Sunday, 28 October 2012
Jimmy Savile and the Victorian Novel
In Morris’s The Water of the Wondrous Isles the heroine Birdalone is kidnapped as a baby and brought up abusively by a witch in the aptly named forest of Evilshaw. The figure of the harshly abused child – often an orphan, as Birdalone is not – is one of the recurrent icons of Victorian fiction: Jane Eyre in Charlotte Brontë’s novel, Heathcliff in Wuthering Heights, David Copperfield, or Pip in Great Expectations. I’ve been teaching these books to students for years with the comfortable feeling – never explicitly formulated between us, but I think definitely in mind on both sides – that such child abuse was specific to the Victorian period and that it certainly was not, could not be, happening pervasively around us in our own enlightened epoch.
But now the Jimmy Savile case has blown that complacency right out of the water. It is not just that the eccentric BBC disc jockey has been exposed as a sexual predator on children on an industrial scale, but rather that we are seeing how widespread such abuse is, with the Rochdale child sex ring recently and many victims of other abusers now coming forward in the wake of the Savile scandal. And child sex abuse then links up with other kinds of abuse of vulnerable groups that we have learnt of lately – the Patients Association 2009 report into nurses’ neglect of and cruelty towards the elderly in the NHS, or the brutality of private care nurses at Winterbourne to patients with learning disabilities – to the point where you can begin to feel, as indeed is the case in the Victorian novel, that almost the whole of society is riddled with cruelty and exploitation.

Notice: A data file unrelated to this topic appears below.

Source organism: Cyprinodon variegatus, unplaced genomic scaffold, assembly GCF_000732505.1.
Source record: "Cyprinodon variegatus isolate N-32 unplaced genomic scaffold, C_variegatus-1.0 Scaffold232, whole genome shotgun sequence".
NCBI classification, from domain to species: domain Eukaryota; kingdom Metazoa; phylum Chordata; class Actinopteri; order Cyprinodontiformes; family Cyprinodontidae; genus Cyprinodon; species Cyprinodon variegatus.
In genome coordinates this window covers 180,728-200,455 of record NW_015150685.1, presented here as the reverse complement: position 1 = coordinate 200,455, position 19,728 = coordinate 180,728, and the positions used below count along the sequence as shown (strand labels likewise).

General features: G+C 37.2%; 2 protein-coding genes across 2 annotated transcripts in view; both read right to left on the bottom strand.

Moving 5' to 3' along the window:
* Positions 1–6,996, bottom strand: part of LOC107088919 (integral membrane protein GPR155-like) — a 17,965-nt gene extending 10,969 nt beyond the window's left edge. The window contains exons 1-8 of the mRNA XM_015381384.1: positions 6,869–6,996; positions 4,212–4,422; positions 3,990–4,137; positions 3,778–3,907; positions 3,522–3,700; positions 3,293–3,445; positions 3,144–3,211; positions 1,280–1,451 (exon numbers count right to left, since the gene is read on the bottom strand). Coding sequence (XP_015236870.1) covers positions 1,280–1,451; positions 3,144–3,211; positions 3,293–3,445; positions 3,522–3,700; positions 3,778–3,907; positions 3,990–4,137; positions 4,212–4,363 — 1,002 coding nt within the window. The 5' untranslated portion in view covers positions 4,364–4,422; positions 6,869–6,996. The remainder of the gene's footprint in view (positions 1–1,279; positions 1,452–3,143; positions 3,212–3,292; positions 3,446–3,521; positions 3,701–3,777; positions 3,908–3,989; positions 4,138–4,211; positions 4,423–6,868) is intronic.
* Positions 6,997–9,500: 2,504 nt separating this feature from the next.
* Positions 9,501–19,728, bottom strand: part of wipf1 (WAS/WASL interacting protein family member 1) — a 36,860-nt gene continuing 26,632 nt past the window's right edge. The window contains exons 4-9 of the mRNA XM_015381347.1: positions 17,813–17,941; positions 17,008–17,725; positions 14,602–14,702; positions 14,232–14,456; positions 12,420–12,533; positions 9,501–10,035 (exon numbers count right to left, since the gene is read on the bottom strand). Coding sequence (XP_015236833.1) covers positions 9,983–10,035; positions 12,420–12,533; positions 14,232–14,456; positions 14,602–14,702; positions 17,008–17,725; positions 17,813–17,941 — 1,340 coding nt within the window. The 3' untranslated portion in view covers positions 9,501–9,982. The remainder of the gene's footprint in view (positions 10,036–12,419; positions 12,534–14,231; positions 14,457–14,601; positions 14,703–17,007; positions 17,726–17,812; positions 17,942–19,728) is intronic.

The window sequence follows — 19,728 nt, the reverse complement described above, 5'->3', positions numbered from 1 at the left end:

I’m inclined to feel that it is capitalism itself which is ultimately behind all such specific instances of abuse, that its predatory ethos which involves treating others as mere opportunities for personal gain (what Morris himself might have termed ‘devil take the hindmost’), ripples out from the economy into all aspects of human life, in both the Victorian period and our own. But that confidence has been shaken too; perhaps this is too glibly political a point to make, though I don’t want to tip over into a theory of original sin either. For I still feel that even if there were the occasional case of child or elder abuse in a socialist society like that of News from Nowhere, at least the prevailing cooperative ethos of that culture would prevent it from ever becoming systemic, as it now seems to be with us.